Time-critical conditions: assessment of burden and access to care using verbal autopsy in Agincourt, South Africa

Andrew Fraser*, Jessica Newberry Le Vay, Peter Byass, Stephen Tollman, Kathleen Kahn, Lucia D'Ambruoso, Justine I. Davies

*Corresponding author for this work

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Abstract

Background Time-critical conditions (TCC) are estimated to cause substantial mortality in low and middle-income countries. However, quantification of deaths and identification of contributing factors to those deaths are challenging in settings with poor health records.

Aim To use verbal autopsy (VA) data from the Agincourt health and sociodemographic surveillance system in rural South Africa to quantify the burden of deaths from TCC and to evaluate the barriers in seeking, reaching and receiving quality care for TCC leading to death.

Methodology Deaths from 1993 to 2015 were analysed to identify causality from TCC. Deaths due to TCC were categorised as communicable, non-communicable, maternal, neonatal or injury-related. Proportion of deaths from TCC by age, sex, condition type and temporal trends was described. Deaths due to TCC from 2012 to 2015 were further examined by circumstances of mortality (CoM) indicators embedded in VA. Healthcare access, at illness onset and during the final day of life, as well as place of death, was extracted from free text summaries. Summaries were also analysed qualitatively using a Three Delays framework to identify barriers to healthcare.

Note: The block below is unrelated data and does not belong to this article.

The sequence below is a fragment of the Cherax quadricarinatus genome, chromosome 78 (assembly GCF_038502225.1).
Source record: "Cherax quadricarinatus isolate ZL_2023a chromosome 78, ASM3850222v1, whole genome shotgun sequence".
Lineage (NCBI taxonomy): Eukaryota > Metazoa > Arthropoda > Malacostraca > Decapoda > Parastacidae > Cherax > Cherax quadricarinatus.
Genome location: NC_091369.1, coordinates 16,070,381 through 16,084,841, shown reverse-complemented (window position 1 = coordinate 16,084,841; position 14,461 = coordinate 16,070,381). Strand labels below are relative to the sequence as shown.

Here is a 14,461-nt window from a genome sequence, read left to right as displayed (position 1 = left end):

Results Of 15 305 deaths, 5885 (38.45%) were due to TCC. Non-communicable diseases were the most prevalent cause of death from TCC (2961/5885 cases, 50.31%). CoM indicators highlighted delays in a quarter of deaths due to TCC, most frequently in seeking care. The most common pattern of healthcare access was to die outwith a facility, having sought no healthcare (409/1324 cases, 30.89%). Issues in receipt of quality care were identified by qualitative analysis.

Conclusion TCCs are responsible for a substantial burden of deaths in this rural South African population. Delays in seeking and receiving quality care were more prominent than those in reaching care, and thus further research and solution development should focus on healthcare-seeking behaviour and quality care provision.
Original languageEnglish
Article numbere002289
Number of pages10
JournalBMJ Global Health
Volume5
Issue number4
Early online date16 Apr 2020
DOIs
Publication statusPublished - 2020

Keywords

  • diseases
  • disorders
  • health services research
  • health systems
  • infections
  • injuries

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